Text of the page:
On August 15, 2013, the U.S. Environmental Protection Agency (“EPA") published an amendment to the All Appropriate Inquiries Rule that introduces a new industry standard for completing a Phase I Environmental Site Assessment (“Phase I”). A Phase I is an industry-accepted snapshot of a property’s conditions, history, and environmental status that can satisfy the “all appropriate inquiry” requirement of certain defenses to environmental liability, including the bona fide prospective purchaser, innocent landowner, and contiguous landowner defenses under the Comprehensive Environmental Response, Compensation and Liability Act (“CERCLA”). Currently, parties can satisfy the “all appropriate inquiries” requirement by meeting the regulatory requirements in the All Appropriate Inquiries Final Rule (40 C.F.R. 312) or by conducting a Phase I that complies with ASTM E1527-05 Standard Practice for Environmental Site Assessments.  The amended rule will allow—but not require—parties to use a new ASTM standard, E1527-13, to satisfy the “all appropriate inquiries” requirement. ASTM standard E1527-13 is reported to differ from E1527-05 in several important respects and thus raises a host of issues that could impact real property transactions.
The new ASTM standard is not yet available to the public. However, the EPA’s notice of its proposed amendment included a summary of the reported differences between E1527-05 and E1527-13. Some of the most notable differences relate to releases that have been closed by regulatory authorities with contamination remaining in place, vapor intrusion, and agency file reviews. The new standard revises the definitions of “Recognized Environmental Condition” (“REC”), “Historical Recognized Environmental Condition” (“HREC”) and “de minimis condition,” and it adds a new defined term: “Controlled Recognized Environmental Condition” (“CREC”). CREC will describe past releases that obtained regulatory closure but were not cleaned up to unrestricted use standards (i.e., contaminants were left in place after completion of a cleanup). This new category will help ensure that a Phase I does not gloss over the fact that contamination remains on a property and that the landowner may have obligations regarding its management, or that the contamination may limit the property’s current or future use. Under the old standard, these releases were often identified as HRECs or a de minimis condition and not given significant attention during diligence.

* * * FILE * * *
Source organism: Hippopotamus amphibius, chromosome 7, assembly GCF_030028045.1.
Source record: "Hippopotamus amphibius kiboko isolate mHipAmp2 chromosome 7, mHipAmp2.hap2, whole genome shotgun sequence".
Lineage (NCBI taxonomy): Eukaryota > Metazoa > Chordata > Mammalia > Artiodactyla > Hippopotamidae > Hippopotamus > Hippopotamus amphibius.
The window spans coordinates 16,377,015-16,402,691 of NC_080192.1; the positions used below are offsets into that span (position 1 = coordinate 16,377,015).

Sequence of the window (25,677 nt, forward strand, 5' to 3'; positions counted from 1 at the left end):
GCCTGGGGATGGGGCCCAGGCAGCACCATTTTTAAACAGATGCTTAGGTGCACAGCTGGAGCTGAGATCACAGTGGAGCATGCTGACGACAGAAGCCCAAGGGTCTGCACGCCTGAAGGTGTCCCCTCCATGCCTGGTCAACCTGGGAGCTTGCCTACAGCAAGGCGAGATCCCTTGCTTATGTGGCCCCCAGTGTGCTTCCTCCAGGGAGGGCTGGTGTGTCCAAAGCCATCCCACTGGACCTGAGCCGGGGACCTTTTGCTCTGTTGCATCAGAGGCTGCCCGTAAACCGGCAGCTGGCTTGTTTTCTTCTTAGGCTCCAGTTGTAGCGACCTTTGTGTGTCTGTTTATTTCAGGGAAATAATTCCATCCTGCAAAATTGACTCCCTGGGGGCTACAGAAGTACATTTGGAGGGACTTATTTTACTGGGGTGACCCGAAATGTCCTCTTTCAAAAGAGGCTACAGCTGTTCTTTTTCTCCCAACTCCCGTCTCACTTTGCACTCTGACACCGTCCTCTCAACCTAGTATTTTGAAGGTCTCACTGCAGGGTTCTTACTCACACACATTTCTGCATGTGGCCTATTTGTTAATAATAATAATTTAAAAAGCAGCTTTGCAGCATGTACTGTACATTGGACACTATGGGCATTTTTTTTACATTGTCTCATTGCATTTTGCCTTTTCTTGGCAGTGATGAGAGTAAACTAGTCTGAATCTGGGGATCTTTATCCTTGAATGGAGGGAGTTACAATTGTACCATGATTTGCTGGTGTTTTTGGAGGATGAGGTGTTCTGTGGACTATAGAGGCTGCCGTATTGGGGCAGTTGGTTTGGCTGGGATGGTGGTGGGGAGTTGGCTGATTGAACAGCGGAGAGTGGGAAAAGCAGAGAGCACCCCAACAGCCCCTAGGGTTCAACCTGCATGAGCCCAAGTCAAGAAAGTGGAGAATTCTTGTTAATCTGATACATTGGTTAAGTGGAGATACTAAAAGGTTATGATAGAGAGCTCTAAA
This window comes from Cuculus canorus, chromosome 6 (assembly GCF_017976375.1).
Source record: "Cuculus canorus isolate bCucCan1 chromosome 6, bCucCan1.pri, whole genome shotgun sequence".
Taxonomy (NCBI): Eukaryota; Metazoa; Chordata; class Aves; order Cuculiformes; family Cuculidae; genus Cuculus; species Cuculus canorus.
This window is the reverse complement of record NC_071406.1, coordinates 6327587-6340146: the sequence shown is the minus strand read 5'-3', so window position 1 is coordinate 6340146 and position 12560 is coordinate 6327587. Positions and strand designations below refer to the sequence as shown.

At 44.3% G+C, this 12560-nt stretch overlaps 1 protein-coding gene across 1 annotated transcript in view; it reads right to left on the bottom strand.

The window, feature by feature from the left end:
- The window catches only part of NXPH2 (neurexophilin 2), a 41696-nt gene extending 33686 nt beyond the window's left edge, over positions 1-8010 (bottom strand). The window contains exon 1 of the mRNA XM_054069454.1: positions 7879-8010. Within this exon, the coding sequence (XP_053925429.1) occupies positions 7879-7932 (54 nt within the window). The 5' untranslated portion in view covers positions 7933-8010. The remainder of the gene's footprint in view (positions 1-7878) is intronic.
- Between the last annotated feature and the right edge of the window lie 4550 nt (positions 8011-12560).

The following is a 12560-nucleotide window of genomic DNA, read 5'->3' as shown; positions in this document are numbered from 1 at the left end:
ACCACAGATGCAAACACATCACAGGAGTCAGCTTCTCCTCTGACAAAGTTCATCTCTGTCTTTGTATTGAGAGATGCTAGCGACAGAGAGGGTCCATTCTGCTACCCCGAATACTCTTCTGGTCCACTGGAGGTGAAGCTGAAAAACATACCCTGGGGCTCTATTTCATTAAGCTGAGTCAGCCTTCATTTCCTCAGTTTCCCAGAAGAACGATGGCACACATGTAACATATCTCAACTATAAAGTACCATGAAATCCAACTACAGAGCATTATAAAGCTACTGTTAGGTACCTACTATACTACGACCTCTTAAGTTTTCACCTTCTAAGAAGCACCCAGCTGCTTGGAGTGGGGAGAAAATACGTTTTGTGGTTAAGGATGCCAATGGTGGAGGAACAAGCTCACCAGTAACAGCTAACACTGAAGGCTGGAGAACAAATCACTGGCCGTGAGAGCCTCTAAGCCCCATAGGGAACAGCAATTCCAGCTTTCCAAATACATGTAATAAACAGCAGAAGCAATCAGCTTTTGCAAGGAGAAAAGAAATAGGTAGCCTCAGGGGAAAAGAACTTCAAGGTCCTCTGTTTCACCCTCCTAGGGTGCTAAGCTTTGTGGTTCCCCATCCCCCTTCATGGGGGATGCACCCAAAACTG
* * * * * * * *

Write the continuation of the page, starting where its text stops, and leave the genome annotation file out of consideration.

The definition of “migrate/migration” has been revised to explicitly include vapor intrusion as a consideration for evaluating RECs. Phase Is conducted under the old standard vary in how they address vapor intrusion, with many reports considering it an indoor air quality issue that was beyond the scope of the Phase I. The new standard also clarifies that non-scope indoor air quality issues differ from vapor intrusion and are limited to conditions unrelated to releases of contaminants. The increased attention to vapor intrusion should align Phase Is with a trend in environmental law to consider and evaluate the effects of vapor intrusion on building occupants.